Remembering their days in the bush, which at times amounted to months on end searching for targets of opportunity, Kugler recalled “we didn’t look much like Marines, with long hair and stuff."

Most of Wednesday’s conversation consisted of reminiscences that clearly tugged long-repressed heartstrings.As he had when he brought them together in Vietnam,Sides is still, and always will be, the man in charge; the hardearned respect forged decades ago is unmistakable even today.

Sides estimated the four men gathered on his lawn wereresponsible “for better than 300 confirmed kills.”Their unit, dubbed “The Rogues,” tallied hundreds of morelong-distance kills during the war.

“And that’s not counting God only knows how many waterbuffalo,” Sides said, launching peals of laughter.

Grouped around Sides’ customized, V-8 equipped “trike,”which will join an estimated 200,000 motorcyclists this weekend,Sides outlined the unique role of his mission.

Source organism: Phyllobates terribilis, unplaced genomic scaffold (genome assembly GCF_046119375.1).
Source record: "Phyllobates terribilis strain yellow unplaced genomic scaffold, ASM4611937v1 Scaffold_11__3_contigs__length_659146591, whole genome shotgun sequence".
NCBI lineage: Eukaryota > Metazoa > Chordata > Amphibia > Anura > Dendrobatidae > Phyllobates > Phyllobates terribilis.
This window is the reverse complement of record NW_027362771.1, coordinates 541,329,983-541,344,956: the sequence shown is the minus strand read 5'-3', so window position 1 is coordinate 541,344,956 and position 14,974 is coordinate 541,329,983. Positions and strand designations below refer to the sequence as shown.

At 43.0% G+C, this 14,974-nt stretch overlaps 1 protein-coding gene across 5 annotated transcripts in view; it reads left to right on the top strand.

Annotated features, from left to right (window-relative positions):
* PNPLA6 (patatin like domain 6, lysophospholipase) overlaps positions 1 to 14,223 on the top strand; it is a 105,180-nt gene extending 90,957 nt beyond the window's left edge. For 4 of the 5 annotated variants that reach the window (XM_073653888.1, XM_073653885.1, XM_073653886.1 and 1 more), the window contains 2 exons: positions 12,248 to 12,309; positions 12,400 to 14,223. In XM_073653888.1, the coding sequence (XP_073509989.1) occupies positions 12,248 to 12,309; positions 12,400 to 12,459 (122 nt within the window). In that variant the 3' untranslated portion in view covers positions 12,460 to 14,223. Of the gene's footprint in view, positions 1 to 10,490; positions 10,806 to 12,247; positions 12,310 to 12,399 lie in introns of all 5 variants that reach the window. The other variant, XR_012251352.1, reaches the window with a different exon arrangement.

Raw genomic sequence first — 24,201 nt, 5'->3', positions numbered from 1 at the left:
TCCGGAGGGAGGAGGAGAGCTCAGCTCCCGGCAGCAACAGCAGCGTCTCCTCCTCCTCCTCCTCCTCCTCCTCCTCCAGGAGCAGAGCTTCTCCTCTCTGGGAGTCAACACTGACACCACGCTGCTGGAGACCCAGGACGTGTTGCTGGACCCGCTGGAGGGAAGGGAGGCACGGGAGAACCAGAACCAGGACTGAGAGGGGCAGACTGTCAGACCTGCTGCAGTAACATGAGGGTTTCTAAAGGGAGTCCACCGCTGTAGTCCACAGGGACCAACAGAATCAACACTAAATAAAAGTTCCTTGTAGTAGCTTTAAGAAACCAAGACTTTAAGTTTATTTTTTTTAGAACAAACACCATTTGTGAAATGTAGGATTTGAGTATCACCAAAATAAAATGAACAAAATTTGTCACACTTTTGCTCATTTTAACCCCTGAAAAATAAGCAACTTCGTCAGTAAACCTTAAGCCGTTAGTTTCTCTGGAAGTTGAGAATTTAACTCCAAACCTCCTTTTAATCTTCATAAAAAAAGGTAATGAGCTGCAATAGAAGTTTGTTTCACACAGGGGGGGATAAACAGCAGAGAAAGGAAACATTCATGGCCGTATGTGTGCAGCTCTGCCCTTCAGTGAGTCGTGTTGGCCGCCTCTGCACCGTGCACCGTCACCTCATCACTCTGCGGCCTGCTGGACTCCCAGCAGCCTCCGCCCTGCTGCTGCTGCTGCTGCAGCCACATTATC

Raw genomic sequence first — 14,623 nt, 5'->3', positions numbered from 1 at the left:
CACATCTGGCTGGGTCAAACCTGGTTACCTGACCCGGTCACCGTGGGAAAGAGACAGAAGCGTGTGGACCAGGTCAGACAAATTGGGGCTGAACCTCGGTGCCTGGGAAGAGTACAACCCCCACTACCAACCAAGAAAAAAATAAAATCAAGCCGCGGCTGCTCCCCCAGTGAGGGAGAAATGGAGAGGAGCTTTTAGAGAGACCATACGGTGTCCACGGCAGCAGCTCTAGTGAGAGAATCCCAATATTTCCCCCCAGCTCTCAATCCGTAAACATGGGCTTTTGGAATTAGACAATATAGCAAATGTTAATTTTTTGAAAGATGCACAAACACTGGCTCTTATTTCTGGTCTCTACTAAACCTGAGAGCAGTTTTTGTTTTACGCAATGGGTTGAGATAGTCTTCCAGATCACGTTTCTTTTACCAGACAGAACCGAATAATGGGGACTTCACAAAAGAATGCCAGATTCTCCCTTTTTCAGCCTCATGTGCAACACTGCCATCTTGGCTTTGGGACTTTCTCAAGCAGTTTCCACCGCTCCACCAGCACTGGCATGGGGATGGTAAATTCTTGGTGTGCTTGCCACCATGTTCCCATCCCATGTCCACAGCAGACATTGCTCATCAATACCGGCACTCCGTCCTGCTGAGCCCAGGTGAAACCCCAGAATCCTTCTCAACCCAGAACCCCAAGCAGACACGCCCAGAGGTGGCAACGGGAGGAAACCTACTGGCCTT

“The Marines were training snipers down around DaNang, but this was the first ever sniper platoon completely trained in a combat zone,” Sides said.
“Now, you might find a Marine Corps historian that willdispute that, but then . . . ”

Ironically, several of the men had been in contact over theyears; Kugler had stayed in touch with Sehmel. Four years ago,while surfing the Internet, Reiter found a Web site advertisingKugler’s book, “Dead Center,” and immediately recognized his old Vietnam buddy. That led to the three eventually talking over the telephone, but never a full-fledged reunion.

Later, Reiter and Sehmel got together at a gathering forformer sniper-scouts. That was when they realized they had another common bond: They both rode Harley-Davidsons.

That reunion lead to the pair travelling to Washington,D.C., for another sniper reunion, which coincided with Rolling Thunder XIX.

There, they spotted a kiosk, set up near the Vietnam Veterans Memorial, with a name on it that sent shivers up their collective spines: Walt Sides.

“It can’t be,” they said to each other. The Walt Sides who had recruited them for sniper training 40 years earlier, was, they believed, dead, the victim of a fire.
“We had heard he died, along with another Vietnam friend, in a tavern fire,” Reiter said.